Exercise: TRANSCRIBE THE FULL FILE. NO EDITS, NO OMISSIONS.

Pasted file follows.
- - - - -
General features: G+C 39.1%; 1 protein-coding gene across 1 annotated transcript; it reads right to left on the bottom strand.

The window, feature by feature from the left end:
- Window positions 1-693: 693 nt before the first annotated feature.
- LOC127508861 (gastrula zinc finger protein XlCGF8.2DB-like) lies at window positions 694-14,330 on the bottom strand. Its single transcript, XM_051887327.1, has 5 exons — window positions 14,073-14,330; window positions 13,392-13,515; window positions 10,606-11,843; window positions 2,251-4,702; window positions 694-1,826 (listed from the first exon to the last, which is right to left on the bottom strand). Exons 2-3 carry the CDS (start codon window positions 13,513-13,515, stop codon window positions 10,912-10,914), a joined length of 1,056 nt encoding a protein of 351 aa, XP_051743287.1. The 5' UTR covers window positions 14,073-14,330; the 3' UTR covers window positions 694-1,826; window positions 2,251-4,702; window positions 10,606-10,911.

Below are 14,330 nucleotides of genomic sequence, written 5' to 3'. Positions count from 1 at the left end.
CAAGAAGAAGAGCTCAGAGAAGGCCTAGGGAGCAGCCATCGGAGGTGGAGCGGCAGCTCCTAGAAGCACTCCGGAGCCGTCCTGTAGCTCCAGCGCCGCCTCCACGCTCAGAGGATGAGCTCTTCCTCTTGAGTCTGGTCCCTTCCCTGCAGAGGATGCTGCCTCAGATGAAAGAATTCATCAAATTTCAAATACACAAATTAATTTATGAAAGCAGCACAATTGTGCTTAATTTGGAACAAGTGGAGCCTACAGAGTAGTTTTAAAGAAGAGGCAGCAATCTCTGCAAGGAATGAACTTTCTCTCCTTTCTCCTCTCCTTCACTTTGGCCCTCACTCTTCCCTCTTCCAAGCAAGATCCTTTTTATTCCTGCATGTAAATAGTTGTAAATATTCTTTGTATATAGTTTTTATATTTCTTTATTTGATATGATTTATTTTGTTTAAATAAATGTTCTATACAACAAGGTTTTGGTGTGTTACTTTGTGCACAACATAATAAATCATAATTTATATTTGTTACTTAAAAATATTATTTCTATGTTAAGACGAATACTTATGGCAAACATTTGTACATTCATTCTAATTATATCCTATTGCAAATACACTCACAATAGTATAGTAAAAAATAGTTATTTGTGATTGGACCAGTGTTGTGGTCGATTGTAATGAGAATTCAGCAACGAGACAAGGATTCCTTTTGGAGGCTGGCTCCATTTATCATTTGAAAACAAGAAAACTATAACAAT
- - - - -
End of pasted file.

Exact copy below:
General features: G+C 39.1%; 1 protein-coding gene across 1 annotated transcript; it reads right to left on the bottom strand.

The window, feature by feature from the left end:
- Window positions 1-693: 693 nt before the first annotated feature.
- LOC127508861 (gastrula zinc finger protein XlCGF8.2DB-like) lies at window positions 694-14,330 on the bottom strand. Its single transcript, XM_051887327.1, has 5 exons — window positions 14,073-14,330; window positions 13,392-13,515; window positions 10,606-11,843; window positions 2,251-4,702; window positions 694-1,826 (listed from the first exon to the last, which is right to left on the bottom strand). Exons 2-3 carry the CDS (start codon window positions 13,513-13,515, stop codon window positions 10,912-10,914), a joined length of 1,056 nt encoding a protein of 351 aa, XP_051743287.1. The 5' UTR covers window positions 14,073-14,330; the 3' UTR covers window positions 694-1,826; window positions 2,251-4,702; window positions 10,606-10,911.

Below are 14,330 nucleotides of genomic sequence, written 5' to 3'. Positions count from 1 at the left end.
CAAGAAGAAGAGCTCAGAGAAGGCCTAGGGAGCAGCCATCGGAGGTGGAGCGGCAGCTCCTAGAAGCACTCCGGAGCCGTCCTGTAGCTCCAGCGCCGCCTCCACGCTCAGAGGATGAGCTCTTCCTCTTGAGTCTGGTCCCTTCCCTGCAGAGGATGCTGCCTCAGATGAAAGAATTCATCAAATTTCAAATACACAAATTAATTTATGAAAGCAGCACAATTGTGCTTAATTTGGAACAAGTGGAGCCTACAGAGTAGTTTTAAAGAAGAGGCAGCAATCTCTGCAAGGAATGAACTTTCTCTCCTTTCTCCTCTCCTTCACTTTGGCCCTCACTCTTCCCTCTTCCAAGCAAGATCCTTTTTATTCCTGCATGTAAATAGTTGTAAATATTCTTTGTATATAGTTTTTATATTTCTTTATTTGATATGATTTATTTTGTTTAAATAAATGTTCTATACAACAAGGTTTTGGTGTGTTACTTTGTGCACAACATAATAAATCATAATTTATATTTGTTACTTAAAAATATTATTTCTATGTTAAGACGAATACTTATGGCAAACATTTGTACATTCATTCTAATTATATCCTATTGCAAATACACTCACAATAGTATAGTAAAAAATAGTTATTTGTGATTGGACCAGTGTTGTGGTCGATTGTAATGAGAATTCAGCAACGAGACAAGGATTCCTTTTGGAGGCTGGCTCCATTTATCATTTGAAAACAAGAAAACTATAACAAT